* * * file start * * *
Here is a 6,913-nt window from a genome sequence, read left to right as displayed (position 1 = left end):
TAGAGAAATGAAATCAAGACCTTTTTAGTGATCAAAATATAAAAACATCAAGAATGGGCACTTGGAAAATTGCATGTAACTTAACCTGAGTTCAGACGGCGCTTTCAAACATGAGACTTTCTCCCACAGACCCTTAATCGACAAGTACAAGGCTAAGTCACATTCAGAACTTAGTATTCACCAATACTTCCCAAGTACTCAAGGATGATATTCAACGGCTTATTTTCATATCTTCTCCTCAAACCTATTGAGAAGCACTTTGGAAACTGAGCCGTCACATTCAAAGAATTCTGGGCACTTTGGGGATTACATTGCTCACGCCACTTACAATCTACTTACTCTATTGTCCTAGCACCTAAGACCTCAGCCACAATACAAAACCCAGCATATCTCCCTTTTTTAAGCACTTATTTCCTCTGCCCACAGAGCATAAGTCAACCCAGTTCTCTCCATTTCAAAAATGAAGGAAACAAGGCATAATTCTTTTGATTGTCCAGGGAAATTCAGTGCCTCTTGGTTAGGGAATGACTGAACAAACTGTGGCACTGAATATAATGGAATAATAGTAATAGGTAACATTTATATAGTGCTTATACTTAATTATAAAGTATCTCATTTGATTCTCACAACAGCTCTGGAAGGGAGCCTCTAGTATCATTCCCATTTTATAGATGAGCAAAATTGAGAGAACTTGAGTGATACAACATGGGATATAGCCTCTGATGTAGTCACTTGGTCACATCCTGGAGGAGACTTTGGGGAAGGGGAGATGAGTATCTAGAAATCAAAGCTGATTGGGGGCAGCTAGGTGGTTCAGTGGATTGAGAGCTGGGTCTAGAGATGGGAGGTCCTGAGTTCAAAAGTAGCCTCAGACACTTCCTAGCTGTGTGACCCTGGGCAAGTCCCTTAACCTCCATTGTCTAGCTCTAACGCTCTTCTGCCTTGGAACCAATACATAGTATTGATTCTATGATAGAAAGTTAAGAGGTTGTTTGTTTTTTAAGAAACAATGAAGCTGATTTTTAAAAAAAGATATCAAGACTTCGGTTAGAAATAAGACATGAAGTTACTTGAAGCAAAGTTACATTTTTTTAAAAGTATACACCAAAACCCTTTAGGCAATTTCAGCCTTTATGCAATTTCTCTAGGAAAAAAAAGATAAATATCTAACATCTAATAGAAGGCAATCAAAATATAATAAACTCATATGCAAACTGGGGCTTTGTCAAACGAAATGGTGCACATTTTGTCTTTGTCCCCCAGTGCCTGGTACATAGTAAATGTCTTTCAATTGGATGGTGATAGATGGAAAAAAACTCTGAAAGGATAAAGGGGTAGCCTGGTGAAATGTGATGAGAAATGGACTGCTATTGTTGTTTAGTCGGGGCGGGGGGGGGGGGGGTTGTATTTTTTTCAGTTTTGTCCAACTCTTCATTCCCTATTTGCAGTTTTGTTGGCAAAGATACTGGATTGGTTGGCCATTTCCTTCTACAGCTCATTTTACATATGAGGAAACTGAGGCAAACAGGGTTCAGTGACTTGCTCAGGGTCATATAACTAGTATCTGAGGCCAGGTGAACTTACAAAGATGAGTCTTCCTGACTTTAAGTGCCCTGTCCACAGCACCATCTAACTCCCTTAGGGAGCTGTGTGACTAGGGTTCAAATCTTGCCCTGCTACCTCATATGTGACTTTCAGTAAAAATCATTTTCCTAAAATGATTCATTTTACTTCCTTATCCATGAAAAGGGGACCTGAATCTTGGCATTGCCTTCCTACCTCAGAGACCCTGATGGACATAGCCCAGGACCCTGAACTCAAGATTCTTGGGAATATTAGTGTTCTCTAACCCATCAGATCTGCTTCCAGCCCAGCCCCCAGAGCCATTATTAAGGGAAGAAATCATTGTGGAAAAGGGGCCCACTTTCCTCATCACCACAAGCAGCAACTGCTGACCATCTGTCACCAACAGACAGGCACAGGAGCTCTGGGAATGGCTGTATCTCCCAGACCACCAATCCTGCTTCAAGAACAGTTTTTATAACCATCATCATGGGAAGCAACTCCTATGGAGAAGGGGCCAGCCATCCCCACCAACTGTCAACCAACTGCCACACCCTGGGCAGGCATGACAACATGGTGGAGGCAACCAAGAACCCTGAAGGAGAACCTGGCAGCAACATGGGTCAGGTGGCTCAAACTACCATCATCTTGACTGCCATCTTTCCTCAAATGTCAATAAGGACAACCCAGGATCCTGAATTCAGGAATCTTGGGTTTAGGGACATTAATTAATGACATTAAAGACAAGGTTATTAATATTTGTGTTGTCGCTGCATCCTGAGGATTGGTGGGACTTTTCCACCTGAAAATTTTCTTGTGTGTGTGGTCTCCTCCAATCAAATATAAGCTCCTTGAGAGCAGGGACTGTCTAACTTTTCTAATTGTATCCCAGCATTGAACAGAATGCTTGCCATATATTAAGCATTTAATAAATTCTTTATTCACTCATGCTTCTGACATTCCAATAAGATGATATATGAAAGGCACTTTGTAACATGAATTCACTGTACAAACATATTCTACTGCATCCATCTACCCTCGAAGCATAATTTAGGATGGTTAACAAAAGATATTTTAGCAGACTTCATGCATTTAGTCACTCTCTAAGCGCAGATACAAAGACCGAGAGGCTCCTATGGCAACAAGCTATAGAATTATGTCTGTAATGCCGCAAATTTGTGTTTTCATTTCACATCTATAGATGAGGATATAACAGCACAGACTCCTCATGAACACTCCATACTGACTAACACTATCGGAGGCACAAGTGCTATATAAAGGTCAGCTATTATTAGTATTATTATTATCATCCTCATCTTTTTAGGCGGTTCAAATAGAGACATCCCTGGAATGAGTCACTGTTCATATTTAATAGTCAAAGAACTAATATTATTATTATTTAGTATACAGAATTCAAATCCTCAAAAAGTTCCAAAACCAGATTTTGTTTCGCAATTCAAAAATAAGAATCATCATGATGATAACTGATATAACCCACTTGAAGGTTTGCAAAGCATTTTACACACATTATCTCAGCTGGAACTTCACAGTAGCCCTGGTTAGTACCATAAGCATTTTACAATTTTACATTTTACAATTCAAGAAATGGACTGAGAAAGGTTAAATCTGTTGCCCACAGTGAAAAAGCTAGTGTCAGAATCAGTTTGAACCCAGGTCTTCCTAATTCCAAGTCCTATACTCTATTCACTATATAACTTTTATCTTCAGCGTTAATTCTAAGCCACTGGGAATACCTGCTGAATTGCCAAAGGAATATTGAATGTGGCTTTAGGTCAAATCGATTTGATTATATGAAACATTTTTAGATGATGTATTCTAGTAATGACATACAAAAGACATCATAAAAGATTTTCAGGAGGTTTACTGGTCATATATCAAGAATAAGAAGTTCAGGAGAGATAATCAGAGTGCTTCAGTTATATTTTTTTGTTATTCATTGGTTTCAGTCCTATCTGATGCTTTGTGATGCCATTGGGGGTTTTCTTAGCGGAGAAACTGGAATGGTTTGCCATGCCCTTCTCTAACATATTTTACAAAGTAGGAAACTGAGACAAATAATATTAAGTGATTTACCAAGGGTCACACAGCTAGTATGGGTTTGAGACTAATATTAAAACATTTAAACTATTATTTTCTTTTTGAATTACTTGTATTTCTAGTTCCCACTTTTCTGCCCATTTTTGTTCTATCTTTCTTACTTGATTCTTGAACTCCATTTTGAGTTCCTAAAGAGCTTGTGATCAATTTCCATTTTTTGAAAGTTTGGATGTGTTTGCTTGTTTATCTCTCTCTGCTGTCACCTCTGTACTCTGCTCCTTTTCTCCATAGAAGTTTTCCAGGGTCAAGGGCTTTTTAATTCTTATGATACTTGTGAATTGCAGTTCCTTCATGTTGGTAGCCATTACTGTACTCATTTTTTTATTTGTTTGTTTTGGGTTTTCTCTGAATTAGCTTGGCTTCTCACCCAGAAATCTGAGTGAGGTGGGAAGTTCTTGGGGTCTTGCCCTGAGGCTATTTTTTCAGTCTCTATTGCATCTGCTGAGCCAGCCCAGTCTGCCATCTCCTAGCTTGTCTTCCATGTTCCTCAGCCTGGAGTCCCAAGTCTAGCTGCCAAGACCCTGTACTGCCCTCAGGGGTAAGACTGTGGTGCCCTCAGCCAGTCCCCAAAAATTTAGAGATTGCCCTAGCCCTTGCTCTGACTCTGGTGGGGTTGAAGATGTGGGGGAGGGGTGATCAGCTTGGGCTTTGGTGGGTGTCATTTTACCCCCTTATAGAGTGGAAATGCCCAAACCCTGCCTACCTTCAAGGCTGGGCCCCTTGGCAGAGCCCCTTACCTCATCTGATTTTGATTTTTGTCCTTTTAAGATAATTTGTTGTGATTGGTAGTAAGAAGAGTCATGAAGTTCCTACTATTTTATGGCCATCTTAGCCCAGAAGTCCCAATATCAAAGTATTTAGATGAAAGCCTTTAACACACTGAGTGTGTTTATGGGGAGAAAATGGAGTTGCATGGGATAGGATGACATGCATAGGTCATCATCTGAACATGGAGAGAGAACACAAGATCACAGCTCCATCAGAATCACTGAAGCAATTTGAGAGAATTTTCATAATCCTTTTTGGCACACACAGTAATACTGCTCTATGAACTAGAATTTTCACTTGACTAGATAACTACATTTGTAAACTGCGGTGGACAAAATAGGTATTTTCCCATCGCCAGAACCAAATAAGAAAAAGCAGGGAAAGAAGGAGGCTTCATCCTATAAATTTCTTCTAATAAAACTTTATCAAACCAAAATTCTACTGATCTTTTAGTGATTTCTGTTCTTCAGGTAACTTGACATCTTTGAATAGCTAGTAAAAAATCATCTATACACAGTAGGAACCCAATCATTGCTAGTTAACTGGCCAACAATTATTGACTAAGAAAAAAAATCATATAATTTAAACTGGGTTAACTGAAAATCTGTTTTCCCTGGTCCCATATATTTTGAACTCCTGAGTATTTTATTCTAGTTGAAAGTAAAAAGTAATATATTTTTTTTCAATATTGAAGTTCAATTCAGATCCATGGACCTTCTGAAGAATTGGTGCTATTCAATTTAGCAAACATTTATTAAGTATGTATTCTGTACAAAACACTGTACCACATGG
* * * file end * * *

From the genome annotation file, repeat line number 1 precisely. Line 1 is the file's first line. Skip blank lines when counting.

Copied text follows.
Here is a 6,913-nt window from a genome sequence, read left to right as displayed (position 1 = left end):